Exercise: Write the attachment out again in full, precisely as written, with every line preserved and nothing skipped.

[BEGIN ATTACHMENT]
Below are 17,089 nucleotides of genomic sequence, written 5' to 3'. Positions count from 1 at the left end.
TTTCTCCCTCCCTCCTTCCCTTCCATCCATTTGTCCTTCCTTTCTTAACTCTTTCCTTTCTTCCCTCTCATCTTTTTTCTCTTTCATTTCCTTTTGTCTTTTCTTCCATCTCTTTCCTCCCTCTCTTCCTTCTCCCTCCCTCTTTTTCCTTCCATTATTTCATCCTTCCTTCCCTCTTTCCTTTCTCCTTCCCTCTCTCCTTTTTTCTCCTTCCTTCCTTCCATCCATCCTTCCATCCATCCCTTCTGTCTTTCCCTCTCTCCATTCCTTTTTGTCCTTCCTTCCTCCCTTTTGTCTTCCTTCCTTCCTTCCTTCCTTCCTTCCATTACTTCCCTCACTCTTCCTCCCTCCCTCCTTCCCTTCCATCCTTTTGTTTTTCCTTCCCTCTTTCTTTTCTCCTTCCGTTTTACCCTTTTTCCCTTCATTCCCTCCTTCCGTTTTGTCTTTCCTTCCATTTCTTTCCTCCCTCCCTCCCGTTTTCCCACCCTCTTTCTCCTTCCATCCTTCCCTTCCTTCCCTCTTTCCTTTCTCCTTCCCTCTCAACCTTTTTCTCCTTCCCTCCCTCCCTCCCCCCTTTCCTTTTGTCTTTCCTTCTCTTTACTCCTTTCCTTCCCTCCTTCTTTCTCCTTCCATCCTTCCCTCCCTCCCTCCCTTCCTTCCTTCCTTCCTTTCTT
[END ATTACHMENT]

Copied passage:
Below are 17,089 nucleotides of genomic sequence, written 5' to 3'. Positions count from 1 at the left end.
TTTCTCCCTCCCTCCTTCCCTTCCATCCATTTGTCCTTCCTTTCTTAACTCTTTCCTTTCTTCCCTCTCATCTTTTTTCTCTTTCATTTCCTTTTGTCTTTTCTTCCATCTCTTTCCTCCCTCTCTTCCTTCTCCCTCCCTCTTTTTCCTTCCATTATTTCATCCTTCCTTCCCTCTTTCCTTTCTCCTTCCCTCTCTCCTTTTTTCTCCTTCCTTCCTTCCATCCATCCTTCCATCCATCCCTTCTGTCTTTCCCTCTCTCCATTCCTTTTTGTCCTTCCTTCCTCCCTTTTGTCTTCCTTCCTTCCTTCCTTCCTTCCTTCCATTACTTCCCTCACTCTTCCTCCCTCCCTCCTTCCCTTCCATCCTTTTGTTTTTCCTTCCCTCTTTCTTTTCTCCTTCCGTTTTACCCTTTTTCCCTTCATTCCCTCCTTCCGTTTTGTCTTTCCTTCCATTTCTTTCCTCCCTCCCTCCCGTTTTCCCACCCTCTTTCTCCTTCCATCCTTCCCTTCCTTCCCTCTTTCCTTTCTCCTTCCCTCTCAACCTTTTTCTCCTTCCCTCCCTCCCTCCCCCCTTTCCTTTTGTCTTTCCTTCTCTTTACTCCTTTCCTTCCCTCCTTCTTTCTCCTTCCATCCTTCCCTCCCTCCCTCCCTTCCTTCCTTCCTTCCTTTCTT